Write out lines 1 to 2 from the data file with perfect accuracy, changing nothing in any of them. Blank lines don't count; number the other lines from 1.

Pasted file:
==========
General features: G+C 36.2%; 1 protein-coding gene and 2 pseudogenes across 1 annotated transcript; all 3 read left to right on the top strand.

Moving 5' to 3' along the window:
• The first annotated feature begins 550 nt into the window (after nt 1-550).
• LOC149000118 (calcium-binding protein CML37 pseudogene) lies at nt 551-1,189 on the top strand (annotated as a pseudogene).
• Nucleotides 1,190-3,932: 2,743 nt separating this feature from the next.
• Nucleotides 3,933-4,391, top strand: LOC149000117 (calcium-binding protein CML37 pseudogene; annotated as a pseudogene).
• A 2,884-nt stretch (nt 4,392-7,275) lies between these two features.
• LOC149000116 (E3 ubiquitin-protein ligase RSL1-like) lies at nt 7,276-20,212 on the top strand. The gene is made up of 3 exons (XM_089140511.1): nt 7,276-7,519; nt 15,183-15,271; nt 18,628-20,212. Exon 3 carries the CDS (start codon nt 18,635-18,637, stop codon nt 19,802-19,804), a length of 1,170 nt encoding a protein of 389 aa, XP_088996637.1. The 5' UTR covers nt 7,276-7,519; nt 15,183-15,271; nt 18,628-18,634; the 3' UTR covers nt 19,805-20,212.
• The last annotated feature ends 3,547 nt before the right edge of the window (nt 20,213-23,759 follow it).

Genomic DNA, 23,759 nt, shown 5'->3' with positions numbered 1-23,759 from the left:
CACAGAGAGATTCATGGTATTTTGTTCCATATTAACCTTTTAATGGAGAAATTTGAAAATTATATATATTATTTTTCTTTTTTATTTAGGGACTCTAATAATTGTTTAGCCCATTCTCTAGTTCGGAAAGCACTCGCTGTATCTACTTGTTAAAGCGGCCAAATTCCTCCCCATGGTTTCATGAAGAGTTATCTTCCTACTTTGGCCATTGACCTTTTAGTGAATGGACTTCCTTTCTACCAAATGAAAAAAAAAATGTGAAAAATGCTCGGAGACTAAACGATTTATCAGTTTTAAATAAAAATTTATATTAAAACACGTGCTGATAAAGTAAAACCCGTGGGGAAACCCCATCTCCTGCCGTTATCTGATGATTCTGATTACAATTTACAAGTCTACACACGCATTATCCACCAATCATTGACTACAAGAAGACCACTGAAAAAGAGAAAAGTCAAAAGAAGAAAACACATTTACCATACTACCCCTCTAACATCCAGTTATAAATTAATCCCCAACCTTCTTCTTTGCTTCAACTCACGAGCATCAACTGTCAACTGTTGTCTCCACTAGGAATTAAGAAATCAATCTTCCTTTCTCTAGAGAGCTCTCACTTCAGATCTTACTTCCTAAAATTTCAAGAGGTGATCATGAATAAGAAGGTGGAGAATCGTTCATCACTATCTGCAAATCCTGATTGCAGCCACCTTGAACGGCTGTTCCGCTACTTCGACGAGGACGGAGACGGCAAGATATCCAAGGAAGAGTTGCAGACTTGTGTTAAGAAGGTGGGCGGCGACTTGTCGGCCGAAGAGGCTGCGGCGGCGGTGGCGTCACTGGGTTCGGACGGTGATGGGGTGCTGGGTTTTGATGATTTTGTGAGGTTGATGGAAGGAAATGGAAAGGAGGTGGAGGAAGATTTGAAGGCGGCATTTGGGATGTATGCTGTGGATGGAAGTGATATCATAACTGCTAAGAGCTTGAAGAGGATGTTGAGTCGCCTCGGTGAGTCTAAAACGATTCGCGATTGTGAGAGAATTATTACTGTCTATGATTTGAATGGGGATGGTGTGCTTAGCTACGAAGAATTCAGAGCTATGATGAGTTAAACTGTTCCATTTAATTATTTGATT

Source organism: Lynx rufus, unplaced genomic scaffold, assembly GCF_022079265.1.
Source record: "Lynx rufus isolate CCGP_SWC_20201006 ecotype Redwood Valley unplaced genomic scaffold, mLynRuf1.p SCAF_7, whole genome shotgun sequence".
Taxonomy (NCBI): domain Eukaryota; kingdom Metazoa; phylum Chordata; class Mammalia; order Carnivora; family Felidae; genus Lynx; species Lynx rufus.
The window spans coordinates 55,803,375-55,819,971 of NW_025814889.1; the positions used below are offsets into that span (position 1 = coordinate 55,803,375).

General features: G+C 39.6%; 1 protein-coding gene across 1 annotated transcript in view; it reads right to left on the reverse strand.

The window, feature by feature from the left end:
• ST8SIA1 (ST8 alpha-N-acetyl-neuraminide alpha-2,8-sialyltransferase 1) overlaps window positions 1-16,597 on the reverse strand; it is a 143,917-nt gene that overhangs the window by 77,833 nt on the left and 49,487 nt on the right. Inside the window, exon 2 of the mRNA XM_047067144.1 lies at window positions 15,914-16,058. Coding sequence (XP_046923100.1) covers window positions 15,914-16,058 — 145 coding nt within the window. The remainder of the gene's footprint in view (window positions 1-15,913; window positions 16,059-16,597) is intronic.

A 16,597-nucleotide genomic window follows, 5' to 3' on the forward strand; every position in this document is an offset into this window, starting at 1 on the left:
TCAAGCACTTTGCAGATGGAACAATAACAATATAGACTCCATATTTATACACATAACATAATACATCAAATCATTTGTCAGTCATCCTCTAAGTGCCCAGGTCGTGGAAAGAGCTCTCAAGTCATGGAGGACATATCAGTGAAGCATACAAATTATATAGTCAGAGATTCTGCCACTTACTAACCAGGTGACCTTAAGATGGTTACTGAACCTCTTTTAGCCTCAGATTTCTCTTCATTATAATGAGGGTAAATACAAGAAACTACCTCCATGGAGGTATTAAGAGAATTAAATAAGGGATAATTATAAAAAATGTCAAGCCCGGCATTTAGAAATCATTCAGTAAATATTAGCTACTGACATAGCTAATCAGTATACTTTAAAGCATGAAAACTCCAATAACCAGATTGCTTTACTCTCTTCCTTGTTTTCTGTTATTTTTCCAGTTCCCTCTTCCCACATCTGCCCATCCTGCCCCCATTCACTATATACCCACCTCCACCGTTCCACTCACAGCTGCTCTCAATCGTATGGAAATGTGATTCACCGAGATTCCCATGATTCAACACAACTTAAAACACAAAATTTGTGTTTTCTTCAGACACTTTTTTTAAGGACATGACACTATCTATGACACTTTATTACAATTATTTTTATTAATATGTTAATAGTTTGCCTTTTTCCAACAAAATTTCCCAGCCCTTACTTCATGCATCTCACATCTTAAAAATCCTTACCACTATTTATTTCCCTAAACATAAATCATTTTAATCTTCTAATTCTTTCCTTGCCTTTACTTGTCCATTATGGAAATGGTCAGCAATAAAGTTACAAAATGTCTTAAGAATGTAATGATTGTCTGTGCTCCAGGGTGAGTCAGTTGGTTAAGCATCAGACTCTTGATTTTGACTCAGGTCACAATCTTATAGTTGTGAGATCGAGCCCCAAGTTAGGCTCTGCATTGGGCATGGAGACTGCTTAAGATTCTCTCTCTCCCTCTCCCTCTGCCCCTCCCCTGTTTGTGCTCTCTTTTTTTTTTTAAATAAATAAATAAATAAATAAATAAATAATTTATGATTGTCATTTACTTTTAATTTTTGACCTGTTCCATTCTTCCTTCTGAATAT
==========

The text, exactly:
General features: G+C 36.2%; 1 protein-coding gene and 2 pseudogenes across 1 annotated transcript; all 3 read left to right on the top strand.

Moving 5' to 3' along the window: